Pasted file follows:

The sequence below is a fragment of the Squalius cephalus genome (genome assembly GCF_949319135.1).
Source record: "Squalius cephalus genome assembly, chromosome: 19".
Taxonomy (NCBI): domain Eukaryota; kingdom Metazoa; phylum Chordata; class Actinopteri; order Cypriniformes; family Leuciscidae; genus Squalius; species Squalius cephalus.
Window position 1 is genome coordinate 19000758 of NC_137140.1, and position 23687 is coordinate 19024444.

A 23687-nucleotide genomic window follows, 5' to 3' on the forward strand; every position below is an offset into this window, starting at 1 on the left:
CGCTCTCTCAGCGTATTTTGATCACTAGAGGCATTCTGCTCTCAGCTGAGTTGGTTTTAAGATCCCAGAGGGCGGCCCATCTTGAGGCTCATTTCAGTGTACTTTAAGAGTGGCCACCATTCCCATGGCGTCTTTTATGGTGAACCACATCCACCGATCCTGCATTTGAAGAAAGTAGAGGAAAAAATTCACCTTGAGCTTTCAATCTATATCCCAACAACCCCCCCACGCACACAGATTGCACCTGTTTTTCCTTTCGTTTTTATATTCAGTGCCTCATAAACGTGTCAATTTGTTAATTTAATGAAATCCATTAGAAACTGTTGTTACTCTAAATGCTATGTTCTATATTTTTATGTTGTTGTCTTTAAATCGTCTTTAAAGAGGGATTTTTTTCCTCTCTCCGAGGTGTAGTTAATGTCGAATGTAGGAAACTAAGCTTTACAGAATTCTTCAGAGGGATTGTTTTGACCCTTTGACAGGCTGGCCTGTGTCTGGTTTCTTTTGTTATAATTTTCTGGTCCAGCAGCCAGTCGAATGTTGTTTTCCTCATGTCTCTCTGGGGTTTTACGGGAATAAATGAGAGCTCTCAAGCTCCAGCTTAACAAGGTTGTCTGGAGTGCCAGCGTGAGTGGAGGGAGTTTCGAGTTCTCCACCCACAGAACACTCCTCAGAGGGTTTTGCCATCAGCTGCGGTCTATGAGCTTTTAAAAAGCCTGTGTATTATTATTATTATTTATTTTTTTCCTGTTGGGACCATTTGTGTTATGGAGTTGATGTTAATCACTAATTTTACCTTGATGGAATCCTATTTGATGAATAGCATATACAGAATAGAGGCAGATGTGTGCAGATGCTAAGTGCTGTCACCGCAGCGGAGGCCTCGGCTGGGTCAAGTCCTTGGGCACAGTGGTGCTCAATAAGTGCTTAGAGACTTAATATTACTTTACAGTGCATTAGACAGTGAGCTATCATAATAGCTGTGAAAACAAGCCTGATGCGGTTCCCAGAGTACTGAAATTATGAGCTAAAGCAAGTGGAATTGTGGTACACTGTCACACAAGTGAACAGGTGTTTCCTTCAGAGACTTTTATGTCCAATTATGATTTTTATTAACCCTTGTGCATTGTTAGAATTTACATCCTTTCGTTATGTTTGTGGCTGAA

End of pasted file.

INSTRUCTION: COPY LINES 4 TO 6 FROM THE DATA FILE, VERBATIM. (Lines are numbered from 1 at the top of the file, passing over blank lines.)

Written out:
Window position 1 is genome coordinate 19000758 of NC_137140.1, and position 23687 is coordinate 19024444.

A 23687-nucleotide genomic window follows, 5' to 3' on the forward strand; every position below is an offset into this window, starting at 1 on the left:
CGCTCTCTCAGCGTATTTTGATCACTAGAGGCATTCTGCTCTCAGCTGAGTTGGTTTTAAGATCCCAGAGGGCGGCCCATCTTGAGGCTCATTTCAGTGTACTTTAAGAGTGGCCACCATTCCCATGGCGTCTTTTATGGTGAACCACATCCACCGATCCTGCATTTGAAGAAAGTAGAGGAAAAAATTCACCTTGAGCTTTCAATCTATATCCCAACAACCCCCCCACGCACACAGATTGCACCTGTTTTTCCTTTCGTTTTTATATTCAGTGCCTCATAAACGTGTCAATTTGTTAATTTAATGAAATCCATTAGAAACTGTTGTTACTCTAAATGCTATGTTCTATATTTTTATGTTGTTGTCTTTAAATCGTCTTTAAAGAGGGATTTTTTTCCTCTCTCCGAGGTGTAGTTAATGTCGAATGTAGGAAACTAAGCTTTACAGAATTCTTCAGAGGGATTGTTTTGACCCTTTGACAGGCTGGCCTGTGTCTGGTTTCTTTTGTTATAATTTTCTGGTCCAGCAGCCAGTCGAATGTTGTTTTCCTCATGTCTCTCTGGGGTTTTACGGGAATAAATGAGAGCTCTCAAGCTCCAGCTTAACAAGGTTGTCTGGAGTGCCAGCGTGAGTGGAGGGAGTTTCGAGTTCTCCACCCACAGAACACTCCTCAGAGGGTTTTGCCATCAGCTGCGGTCTATGAGCTTTTAAAAAGCCTGTGTATTATTATTATTATTTATTTTTTTCCTGTTGGGACCATTTGTGTTATGGAGTTGATGTTAATCACTAATTTTACCTTGATGGAATCCTATTTGATGAATAGCATATACAGAATAGAGGCAGATGTGTGCAGATGCTAAGTGCTGTCACCGCAGCGGAGGCCTCGGCTGGGTCAAGTCCTTGGGCACAGTGGTGCTCAATAAGTGCTTAGAGACTTAATATTACTTTACAGTGCATTAGACAGTGAGCTATCATAATAGCTGTGAAAACAAGCCTGATGCGGTTCCCAGAGTACTGAAATTATGAGCTAAAGCAAGTGGAATTGTGGTACACTGTCACACAAGTGAACAGGTGTTTCCTTCAGAGACTTTTATGTCCAATTATGATTTTTATTAACCCTTGTGCATTGTTAGAATTTACATCCTTTCGTTATGTTTGTGGCTGAA